In Oscar Wilde's novel, The Picture of Dorian Gray, beauty is depicted as the driving force in the lives of the three main characters, Dorian, Basil and Lord Henry. Dorian, the main character, believes in seizing the day. Basil, the artist, admires all that is beautiful in life. Lord Henry, accredited ones physical appearance to the ability of achieving accomplishments in life. Beauty ordains the fate of Dorian, Basil, and Lord Henry. The novel embodies the relationship of beauty and morality. Beauty is not based on how attractive an object is to everyone, but how attractive it is to one. Dorian Gray's life is dictated by his physical appeal. His beauty lies within his youth. Dorian's perception of beauty allows him to love. He is convinced that his beauty allows him to accomplish anything he desires regardless of the consequences and still be loved by his friends. He uses his beauty to mitigate his evil actions. Dorian says, “I don't wish to know anything about them. I love scandals about other people, but scandals about myself don't interest me. They have not got the charm of novelty.” Youth and beauty are the most precious things to Dorian. In his life, beauty is of utmost importance. Then he sees the picture of himself, painted by Basil, absorb his sins and this changed his view. “I hope it is not about myself. I am tired of myself tonight. I should like to be somebody else,” Dorian said. He aspired to have had a good life rather than one filled with artificial meaning and beauty. The moral beauty of Doran lies within the portrait of himself. The portrait imitated his life. He finally realized that beauty cannot help him escape his evil actions. He deeply lamemted his wish that the portrait bore the burden of his age an... ... middle of paper ... ...e ability to achieve anything in life. Hopefully, readers would learn from this novel that beauty is not the most important aspect in life. Society today emphasizes the beauty of one's outer facade. The external appearance of a person is the first thing that is noticed. People should look for a person's inner beauty and love the person for the beauty inside. Beauty, a powerful aspect of life, can draw attention but at the same time it can hide things that one does not want disclosed. Beauty can be used in a variety of ways to affect one's status in culture, politics, and society. Beauty most certainly should not be used to excuse punishment for bad deeds. Beauty is associated with goodness, but that it is not always the case. This story describes how the external attractiveness of a person can influence people's behavior and can corrupt their inner beauty.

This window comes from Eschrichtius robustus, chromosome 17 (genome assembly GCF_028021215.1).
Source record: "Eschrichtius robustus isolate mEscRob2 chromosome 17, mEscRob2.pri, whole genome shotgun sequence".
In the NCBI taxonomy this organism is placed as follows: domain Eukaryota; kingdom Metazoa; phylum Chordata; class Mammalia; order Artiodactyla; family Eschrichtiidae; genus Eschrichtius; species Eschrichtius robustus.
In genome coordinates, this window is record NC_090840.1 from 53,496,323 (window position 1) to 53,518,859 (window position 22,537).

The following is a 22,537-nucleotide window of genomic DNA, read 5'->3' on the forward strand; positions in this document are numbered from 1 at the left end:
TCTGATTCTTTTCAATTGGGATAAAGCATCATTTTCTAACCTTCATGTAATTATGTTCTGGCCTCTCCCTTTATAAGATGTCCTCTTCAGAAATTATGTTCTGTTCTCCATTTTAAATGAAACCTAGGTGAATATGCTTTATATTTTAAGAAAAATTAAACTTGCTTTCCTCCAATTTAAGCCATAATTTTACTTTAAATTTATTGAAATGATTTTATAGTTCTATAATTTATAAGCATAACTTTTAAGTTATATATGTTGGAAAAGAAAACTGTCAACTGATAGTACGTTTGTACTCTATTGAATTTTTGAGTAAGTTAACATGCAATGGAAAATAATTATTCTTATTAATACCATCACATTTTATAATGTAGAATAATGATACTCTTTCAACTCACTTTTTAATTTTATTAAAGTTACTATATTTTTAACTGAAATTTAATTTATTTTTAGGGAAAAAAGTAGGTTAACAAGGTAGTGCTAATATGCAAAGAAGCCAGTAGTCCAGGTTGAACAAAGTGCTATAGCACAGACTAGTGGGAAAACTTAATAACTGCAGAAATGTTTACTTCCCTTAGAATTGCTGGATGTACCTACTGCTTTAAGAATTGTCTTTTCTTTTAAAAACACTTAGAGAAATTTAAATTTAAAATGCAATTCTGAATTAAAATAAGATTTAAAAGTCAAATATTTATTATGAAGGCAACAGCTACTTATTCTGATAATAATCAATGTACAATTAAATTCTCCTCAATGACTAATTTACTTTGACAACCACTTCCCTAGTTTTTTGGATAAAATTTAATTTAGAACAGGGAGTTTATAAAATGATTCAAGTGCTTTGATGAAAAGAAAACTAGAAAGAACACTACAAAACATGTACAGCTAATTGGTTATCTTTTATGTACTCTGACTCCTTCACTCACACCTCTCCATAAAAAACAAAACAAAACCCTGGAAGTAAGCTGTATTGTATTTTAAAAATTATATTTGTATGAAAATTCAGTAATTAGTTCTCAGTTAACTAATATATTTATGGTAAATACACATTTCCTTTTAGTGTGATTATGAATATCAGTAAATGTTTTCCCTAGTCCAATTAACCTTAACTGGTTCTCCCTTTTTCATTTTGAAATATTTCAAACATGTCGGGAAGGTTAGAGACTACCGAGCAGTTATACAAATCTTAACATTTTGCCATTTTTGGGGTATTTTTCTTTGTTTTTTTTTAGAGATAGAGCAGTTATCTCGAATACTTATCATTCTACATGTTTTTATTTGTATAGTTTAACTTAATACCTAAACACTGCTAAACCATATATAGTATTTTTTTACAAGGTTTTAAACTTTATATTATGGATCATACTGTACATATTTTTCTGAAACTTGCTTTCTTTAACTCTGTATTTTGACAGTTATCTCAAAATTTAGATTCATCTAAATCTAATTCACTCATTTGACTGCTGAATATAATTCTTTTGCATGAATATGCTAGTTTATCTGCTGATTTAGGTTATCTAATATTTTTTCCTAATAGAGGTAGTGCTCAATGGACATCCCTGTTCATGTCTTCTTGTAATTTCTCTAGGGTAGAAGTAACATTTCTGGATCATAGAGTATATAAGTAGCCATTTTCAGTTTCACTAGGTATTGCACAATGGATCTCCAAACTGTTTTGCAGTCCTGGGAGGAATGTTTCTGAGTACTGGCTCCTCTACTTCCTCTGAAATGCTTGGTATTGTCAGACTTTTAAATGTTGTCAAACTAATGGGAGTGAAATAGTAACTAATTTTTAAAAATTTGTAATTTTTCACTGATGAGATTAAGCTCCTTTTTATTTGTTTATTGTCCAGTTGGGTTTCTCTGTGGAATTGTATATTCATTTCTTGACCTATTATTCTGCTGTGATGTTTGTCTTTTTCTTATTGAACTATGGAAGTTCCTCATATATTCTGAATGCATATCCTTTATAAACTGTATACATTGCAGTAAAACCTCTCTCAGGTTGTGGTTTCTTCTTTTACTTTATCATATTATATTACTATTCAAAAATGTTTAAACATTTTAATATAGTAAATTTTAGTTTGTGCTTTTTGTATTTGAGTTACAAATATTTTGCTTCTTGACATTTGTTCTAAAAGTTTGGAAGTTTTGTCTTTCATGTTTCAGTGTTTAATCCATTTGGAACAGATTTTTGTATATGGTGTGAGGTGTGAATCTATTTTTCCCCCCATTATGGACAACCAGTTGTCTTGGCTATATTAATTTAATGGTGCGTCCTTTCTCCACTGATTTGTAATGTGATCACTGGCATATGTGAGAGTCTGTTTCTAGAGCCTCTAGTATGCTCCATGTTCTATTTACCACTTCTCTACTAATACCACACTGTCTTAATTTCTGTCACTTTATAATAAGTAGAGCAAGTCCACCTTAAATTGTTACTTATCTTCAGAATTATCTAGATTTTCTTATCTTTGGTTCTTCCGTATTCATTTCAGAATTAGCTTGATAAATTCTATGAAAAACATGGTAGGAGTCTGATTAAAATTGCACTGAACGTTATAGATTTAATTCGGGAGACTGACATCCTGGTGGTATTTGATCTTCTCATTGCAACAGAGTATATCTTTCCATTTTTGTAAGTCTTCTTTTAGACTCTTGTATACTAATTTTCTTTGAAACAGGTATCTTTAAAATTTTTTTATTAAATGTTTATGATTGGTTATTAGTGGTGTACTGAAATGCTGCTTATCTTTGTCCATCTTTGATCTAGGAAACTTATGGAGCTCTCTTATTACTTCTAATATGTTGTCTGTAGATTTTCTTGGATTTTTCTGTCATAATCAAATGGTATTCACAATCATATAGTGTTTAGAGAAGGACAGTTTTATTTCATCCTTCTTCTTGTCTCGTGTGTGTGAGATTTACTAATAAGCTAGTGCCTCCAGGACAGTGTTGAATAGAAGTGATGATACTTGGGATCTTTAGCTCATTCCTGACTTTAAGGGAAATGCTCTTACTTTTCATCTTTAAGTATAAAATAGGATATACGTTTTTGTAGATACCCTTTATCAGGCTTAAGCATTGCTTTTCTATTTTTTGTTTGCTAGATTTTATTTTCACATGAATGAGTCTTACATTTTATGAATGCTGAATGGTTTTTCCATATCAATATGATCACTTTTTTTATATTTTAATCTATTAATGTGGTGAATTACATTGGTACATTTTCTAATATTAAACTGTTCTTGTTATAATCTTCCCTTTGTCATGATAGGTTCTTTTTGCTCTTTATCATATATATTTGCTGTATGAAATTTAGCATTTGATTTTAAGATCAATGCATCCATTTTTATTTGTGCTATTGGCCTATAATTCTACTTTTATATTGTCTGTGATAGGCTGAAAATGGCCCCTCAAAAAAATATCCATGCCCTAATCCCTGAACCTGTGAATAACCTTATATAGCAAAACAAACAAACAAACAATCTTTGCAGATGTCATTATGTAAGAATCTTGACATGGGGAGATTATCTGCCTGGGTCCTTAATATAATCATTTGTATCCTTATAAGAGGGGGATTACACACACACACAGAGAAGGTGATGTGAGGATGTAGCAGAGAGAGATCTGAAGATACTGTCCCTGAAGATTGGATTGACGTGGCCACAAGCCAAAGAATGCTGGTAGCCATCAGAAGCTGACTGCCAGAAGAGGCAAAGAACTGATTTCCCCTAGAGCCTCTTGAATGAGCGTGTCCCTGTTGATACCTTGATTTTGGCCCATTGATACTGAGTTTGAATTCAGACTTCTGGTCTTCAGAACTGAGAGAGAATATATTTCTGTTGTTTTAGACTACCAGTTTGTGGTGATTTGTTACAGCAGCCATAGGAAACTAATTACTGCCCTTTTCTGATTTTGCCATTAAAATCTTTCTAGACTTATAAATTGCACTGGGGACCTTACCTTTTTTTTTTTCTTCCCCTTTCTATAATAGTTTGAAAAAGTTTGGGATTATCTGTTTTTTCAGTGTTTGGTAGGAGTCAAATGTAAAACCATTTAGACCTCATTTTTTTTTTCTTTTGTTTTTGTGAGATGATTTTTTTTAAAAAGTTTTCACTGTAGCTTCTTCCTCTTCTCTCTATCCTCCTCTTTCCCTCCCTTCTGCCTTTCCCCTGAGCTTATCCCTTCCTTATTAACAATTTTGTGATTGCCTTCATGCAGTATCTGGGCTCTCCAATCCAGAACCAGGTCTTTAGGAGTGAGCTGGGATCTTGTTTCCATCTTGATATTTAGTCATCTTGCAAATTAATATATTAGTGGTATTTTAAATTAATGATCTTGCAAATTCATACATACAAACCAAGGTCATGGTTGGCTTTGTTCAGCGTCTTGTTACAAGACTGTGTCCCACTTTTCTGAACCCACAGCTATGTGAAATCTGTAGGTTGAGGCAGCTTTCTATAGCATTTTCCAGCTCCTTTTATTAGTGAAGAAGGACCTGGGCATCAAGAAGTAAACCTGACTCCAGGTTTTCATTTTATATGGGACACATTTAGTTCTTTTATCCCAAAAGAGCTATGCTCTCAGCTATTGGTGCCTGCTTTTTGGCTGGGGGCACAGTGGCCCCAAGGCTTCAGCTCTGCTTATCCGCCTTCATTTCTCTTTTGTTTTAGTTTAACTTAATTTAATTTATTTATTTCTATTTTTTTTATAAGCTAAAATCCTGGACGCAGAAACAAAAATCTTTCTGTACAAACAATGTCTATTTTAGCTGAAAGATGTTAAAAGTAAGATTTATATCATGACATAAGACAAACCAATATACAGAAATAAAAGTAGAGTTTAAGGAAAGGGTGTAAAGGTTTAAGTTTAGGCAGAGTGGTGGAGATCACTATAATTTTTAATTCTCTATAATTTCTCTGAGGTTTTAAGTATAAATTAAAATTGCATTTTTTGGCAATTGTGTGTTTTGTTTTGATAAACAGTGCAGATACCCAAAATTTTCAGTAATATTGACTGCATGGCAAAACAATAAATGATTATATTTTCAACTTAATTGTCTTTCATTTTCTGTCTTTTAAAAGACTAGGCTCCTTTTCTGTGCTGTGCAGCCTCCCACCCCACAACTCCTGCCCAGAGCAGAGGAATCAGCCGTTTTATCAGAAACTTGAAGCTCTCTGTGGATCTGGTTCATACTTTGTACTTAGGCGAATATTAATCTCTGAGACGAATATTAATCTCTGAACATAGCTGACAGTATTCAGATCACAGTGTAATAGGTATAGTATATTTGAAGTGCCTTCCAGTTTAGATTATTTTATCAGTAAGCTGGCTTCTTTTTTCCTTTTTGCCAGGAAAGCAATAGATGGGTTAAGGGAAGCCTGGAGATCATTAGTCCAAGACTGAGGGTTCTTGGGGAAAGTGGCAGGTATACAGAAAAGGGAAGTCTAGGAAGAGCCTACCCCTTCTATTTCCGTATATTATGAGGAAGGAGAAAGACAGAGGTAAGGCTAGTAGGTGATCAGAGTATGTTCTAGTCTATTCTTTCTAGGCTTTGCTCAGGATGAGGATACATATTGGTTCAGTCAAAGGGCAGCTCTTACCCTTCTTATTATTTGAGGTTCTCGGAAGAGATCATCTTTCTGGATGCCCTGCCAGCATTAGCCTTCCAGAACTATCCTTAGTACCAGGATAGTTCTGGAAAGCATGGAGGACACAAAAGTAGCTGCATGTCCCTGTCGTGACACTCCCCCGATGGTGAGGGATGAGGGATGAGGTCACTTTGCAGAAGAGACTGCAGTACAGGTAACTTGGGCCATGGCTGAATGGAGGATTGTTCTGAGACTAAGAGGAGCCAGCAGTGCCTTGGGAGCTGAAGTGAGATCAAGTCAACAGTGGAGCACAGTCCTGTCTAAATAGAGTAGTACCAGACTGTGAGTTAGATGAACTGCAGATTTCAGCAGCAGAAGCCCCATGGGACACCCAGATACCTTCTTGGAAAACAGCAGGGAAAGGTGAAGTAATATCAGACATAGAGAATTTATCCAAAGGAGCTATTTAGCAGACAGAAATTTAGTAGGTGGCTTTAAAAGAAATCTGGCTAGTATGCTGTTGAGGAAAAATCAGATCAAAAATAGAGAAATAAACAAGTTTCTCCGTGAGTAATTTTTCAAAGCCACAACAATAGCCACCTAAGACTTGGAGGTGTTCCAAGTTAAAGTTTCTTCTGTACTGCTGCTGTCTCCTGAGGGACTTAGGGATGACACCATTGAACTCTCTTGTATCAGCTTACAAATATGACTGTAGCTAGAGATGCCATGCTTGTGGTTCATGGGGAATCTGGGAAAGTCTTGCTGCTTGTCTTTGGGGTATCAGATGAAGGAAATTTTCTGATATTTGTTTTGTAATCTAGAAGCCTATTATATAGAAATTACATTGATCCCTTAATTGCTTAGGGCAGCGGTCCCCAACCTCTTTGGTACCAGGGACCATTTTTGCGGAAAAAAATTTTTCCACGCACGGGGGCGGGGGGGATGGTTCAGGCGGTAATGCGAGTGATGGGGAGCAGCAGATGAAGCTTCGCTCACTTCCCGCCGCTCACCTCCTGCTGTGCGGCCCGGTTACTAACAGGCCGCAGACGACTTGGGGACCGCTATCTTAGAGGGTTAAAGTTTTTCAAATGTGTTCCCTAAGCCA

Within The Picture of Dorian Gray and The Sun Also Rises, Oscar Wilde and Ernest Hemingway respectively illustrate characters that hold a fascination for their own beauty. Through this essay I will compare and contrast those characters, Dorian Gray and Brett Ashley, and their obsession with their said beauty. Within The Picture of Dorian Gray both Dorian Gray and Lord Henry value youth to extreme extents, and Dorian is able to grasp a sense of eternal youth only to drive himself to his own demise. Brett Ashely on the other hand, uses her beauty to find a powerful identity within a patriarchal society, and at the end of the novel she finds herself cycling back to who she was in the beginning of the novel. While both characters use their beauty to gain power, Ashely is able to avoid the downward spiral that Dorian suffers due to her dependent relationship with Jake Barnes. Within The Picture of Dorian Gray, Basil is incapable of forming any reciprocal relations with Dorian, thus allowing Lord Henry to mold him. Henry plants the seeds for Dorian’s development, but Dorian breaks away from Henry and begins to develop an overzealous form of masculinity that excludes all external relationships. It is due to this disconnect that Dorian is unable to reach the same fruition of his goals as Ashely is. Through their tales both Dorian and Ashely developed into strong idealized figures of beauty, but only Brett is capable of maintaining her mentality.
Dorian Gray shows how much he gave up to pursue his obsession when he said that his fiancé’s suicide was melodramatic and unnecessary (Wide 88-89). Obsession causes Dorian to indulge all forms of self-pleasure, whether moral or immoral, and to disregard the value of his own soul to preserve his transient beauty. The portrait that Basil Hallward painted acted as a mirror to his soul’s state and grows revolting each time he indulges in immoral acts, which inhibit him from focusing on what is truly important. It was only until the end when he kills himself does his soul reverts back to his inner beauty as shown in his portrait (Wilde 197). Wilde shows us how conformity can push us to obsess something that we don’t truly believe and ignore all other aspects that actually lead to our good lives. Through Dorian Gray, we are taught that we need to stand by our beliefs and not lose ourselves in other people’s beliefs. Wilde teaches the audience that we need to hold onto some core beliefs and elements that we hold near and dear to